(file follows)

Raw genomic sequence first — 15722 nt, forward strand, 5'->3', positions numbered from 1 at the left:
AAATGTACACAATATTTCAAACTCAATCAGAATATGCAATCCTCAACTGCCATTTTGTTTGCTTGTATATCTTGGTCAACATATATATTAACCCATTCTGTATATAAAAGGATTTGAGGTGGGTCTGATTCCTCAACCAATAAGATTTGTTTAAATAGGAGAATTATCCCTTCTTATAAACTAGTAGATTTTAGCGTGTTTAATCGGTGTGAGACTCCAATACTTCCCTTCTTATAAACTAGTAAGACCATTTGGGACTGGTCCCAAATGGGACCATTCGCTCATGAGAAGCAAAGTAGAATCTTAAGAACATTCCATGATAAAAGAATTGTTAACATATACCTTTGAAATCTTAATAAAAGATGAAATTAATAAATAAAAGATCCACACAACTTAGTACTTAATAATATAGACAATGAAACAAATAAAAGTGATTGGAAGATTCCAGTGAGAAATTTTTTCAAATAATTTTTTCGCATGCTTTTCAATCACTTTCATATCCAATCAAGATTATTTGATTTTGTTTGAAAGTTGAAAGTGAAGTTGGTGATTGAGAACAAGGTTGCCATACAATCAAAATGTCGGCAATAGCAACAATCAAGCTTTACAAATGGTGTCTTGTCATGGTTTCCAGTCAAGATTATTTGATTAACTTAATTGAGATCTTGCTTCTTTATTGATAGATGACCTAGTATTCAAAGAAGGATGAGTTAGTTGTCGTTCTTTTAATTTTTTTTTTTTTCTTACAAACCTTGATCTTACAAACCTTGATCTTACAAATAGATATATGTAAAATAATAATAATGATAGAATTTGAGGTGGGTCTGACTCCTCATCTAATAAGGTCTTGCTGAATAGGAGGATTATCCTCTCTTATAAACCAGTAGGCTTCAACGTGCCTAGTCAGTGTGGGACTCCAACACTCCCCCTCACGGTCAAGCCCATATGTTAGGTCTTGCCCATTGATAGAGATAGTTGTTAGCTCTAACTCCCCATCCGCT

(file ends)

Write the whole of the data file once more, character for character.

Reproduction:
Raw genomic sequence first — 15722 nt, forward strand, 5'->3', positions numbered from 1 at the left:
AAATGTACACAATATTTCAAACTCAATCAGAATATGCAATCCTCAACTGCCATTTTGTTTGCTTGTATATCTTGGTCAACATATATATTAACCCATTCTGTATATAAAAGGATTTGAGGTGGGTCTGATTCCTCAACCAATAAGATTTGTTTAAATAGGAGAATTATCCCTTCTTATAAACTAGTAGATTTTAGCGTGTTTAATCGGTGTGAGACTCCAATACTTCCCTTCTTATAAACTAGTAAGACCATTTGGGACTGGTCCCAAATGGGACCATTCGCTCATGAGAAGCAAAGTAGAATCTTAAGAACATTCCATGATAAAAGAATTGTTAACATATACCTTTGAAATCTTAATAAAAGATGAAATTAATAAATAAAAGATCCACACAACTTAGTACTTAATAATATAGACAATGAAACAAATAAAAGTGATTGGAAGATTCCAGTGAGAAATTTTTTCAAATAATTTTTTCGCATGCTTTTCAATCACTTTCATATCCAATCAAGATTATTTGATTTTGTTTGAAAGTTGAAAGTGAAGTTGGTGATTGAGAACAAGGTTGCCATACAATCAAAATGTCGGCAATAGCAACAATCAAGCTTTACAAATGGTGTCTTGTCATGGTTTCCAGTCAAGATTATTTGATTAACTTAATTGAGATCTTGCTTCTTTATTGATAGATGACCTAGTATTCAAAGAAGGATGAGTTAGTTGTCGTTCTTTTAATTTTTTTTTTTTTCTTACAAACCTTGATCTTACAAACCTTGATCTTACAAATAGATATATGTAAAATAATAATAATGATAGAATTTGAGGTGGGTCTGACTCCTCATCTAATAAGGTCTTGCTGAATAGGAGGATTATCCTCTCTTATAAACCAGTAGGCTTCAACGTGCCTAGTCAGTGTGGGACTCCAACACTCCCCCTCACGGTCAAGCCCATATGTTAGGTCTTGCCCATTGATAGAGATAGTTGTTAGCTCTAACTCCCCATCCGCT